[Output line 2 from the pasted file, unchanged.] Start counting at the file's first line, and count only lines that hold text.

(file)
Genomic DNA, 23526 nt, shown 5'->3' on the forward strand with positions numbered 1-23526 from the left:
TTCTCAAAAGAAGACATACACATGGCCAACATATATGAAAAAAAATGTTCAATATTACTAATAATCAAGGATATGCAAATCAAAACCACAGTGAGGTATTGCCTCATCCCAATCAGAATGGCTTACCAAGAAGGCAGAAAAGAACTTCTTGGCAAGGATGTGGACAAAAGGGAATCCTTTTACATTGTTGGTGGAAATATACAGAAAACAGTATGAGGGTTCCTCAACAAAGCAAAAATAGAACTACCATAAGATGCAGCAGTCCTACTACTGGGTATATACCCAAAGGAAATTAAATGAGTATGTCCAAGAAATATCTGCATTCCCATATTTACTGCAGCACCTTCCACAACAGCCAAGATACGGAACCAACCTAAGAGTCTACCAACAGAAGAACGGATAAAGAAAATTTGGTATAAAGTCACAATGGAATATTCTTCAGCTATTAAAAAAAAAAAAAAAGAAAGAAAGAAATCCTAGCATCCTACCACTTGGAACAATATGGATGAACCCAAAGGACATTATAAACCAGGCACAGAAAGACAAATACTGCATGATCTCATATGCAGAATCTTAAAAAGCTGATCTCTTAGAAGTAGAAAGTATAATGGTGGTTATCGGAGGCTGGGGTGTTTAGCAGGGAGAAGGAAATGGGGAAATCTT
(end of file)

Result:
TTCTCAAAAGAAGACATACACATGGCCAACATATATGAAAAAAAATGTTCAATATTACTAATAATCAAGGATATGCAAATCAAAACCACAGTGAGGTATTGCCTCATCCCAATCAGAATGGCTTACCAAGAAGGCAGAAAAGAACTTCTTGGCAAGGATGTGGACAAAAGGGAATCCTTTTACATTGTTGGTGGAAATATACAGAAAACAGTATGAGGGTTCCTCAACAAAGCAAAAATAGAACTACCATAAGATGCAGCAGTCCTACTACTGGGTATATACCCAAAGGAAATTAAATGAGTATGTCCAAGAAATATCTGCATTCCCATATTTACTGCAGCACCTTCCACAACAGCCAAGATACGGAACCAACCTAAGAGTCTACCAACAGAAGAACGGATAAAGAAAATTTGGTATAAAGTCACAATGGAATATTCTTCAGCTATTAAAAAAAAAAAAAAAGAAAGAAAGAAATCCTAGCATCCTACCACTTGGAACAATATGGATGAACCCAAAGGACATTATAAACCAGGCACAGAAAGACAAATACTGCATGATCTCATATGCAGAATCTTAAAAAGCTGATCTCTTAGAAGTAGAAAGTATAATGGTGGTTATCGGAGGCTGGGGTGTTTAGCAGGGAGAAGGAAATGGGGAAATCTT